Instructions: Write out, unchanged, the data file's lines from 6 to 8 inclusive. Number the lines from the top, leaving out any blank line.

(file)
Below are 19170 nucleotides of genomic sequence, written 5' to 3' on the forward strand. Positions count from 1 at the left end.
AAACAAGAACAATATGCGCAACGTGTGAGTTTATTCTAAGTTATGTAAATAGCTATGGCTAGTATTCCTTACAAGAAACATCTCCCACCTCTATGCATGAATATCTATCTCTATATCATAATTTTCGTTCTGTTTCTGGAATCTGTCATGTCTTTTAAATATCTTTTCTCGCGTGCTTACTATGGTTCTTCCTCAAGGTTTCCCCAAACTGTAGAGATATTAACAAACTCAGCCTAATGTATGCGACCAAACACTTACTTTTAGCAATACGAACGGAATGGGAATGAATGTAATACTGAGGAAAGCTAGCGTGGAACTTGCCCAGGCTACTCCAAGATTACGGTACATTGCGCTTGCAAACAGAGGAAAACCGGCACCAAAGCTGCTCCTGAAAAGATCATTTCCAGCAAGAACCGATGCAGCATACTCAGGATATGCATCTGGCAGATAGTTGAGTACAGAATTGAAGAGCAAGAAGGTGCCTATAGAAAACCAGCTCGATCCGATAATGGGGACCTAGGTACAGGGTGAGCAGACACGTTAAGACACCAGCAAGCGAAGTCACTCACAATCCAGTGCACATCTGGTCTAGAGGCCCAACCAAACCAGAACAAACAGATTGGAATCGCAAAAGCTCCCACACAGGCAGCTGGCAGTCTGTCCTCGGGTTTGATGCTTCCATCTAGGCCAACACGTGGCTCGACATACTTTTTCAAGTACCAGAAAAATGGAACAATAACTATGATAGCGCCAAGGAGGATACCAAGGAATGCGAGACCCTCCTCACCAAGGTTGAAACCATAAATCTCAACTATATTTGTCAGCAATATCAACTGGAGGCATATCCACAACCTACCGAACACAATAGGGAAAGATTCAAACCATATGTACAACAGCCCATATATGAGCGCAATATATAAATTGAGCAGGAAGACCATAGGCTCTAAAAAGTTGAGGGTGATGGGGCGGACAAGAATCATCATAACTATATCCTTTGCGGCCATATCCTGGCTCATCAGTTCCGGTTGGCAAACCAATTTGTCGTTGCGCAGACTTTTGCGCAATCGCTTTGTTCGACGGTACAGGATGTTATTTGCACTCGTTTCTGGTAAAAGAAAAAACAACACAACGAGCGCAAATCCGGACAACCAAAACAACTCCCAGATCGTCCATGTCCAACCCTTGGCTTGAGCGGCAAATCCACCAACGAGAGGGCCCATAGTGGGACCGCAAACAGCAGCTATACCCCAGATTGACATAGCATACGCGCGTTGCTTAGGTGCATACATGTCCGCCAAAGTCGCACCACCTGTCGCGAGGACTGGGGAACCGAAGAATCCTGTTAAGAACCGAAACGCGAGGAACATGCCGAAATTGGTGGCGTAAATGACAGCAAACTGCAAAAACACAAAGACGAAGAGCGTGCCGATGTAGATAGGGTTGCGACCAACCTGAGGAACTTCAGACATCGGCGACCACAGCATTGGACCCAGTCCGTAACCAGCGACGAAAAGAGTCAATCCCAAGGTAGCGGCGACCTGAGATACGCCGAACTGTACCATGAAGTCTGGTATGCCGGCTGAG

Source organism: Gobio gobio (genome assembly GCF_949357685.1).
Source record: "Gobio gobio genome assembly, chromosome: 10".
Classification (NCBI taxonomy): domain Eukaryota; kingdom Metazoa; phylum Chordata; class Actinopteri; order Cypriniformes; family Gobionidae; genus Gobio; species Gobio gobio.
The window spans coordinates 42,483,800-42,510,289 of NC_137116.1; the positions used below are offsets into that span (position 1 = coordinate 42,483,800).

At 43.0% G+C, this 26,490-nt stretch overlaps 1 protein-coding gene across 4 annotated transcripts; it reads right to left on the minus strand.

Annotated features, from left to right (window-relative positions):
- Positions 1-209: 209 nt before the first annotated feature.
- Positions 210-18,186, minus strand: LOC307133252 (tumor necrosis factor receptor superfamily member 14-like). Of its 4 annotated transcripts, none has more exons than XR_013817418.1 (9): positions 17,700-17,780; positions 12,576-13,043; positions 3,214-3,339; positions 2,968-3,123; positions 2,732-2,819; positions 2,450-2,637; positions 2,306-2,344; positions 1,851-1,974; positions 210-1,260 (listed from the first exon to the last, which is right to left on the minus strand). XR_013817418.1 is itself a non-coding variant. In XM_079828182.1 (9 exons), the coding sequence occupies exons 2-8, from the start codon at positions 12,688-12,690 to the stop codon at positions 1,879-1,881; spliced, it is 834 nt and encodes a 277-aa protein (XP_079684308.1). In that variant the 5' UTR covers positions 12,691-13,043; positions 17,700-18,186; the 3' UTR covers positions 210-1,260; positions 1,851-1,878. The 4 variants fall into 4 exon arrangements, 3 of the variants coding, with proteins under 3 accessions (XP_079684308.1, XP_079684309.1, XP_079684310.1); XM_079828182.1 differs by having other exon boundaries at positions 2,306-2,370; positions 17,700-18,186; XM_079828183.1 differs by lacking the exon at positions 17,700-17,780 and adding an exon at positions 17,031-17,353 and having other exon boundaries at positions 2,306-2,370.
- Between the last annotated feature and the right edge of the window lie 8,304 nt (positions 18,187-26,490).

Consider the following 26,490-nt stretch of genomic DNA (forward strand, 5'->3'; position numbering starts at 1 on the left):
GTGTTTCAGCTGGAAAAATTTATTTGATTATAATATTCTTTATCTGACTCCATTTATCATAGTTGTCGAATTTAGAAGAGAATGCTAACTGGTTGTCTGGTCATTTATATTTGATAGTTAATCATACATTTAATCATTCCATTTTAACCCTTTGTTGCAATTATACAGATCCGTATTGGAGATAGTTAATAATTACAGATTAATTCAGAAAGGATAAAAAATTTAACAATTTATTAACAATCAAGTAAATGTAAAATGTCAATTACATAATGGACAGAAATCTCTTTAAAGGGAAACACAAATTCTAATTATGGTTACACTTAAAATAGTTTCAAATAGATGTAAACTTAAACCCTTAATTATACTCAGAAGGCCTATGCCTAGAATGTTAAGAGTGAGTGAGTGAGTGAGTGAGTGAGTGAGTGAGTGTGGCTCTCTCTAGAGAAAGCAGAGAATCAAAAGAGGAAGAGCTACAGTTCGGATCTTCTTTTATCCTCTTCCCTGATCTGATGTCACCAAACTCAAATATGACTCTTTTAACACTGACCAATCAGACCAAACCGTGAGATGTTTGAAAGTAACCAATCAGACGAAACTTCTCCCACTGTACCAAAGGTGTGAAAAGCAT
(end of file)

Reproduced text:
The window spans coordinates 42,483,800-42,510,289 of NC_137116.1; the positions used below are offsets into that span (position 1 = coordinate 42,483,800).

At 43.0% G+C, this 26,490-nt stretch overlaps 1 protein-coding gene across 4 annotated transcripts; it reads right to left on the minus strand.

Annotated features, from left to right (window-relative positions):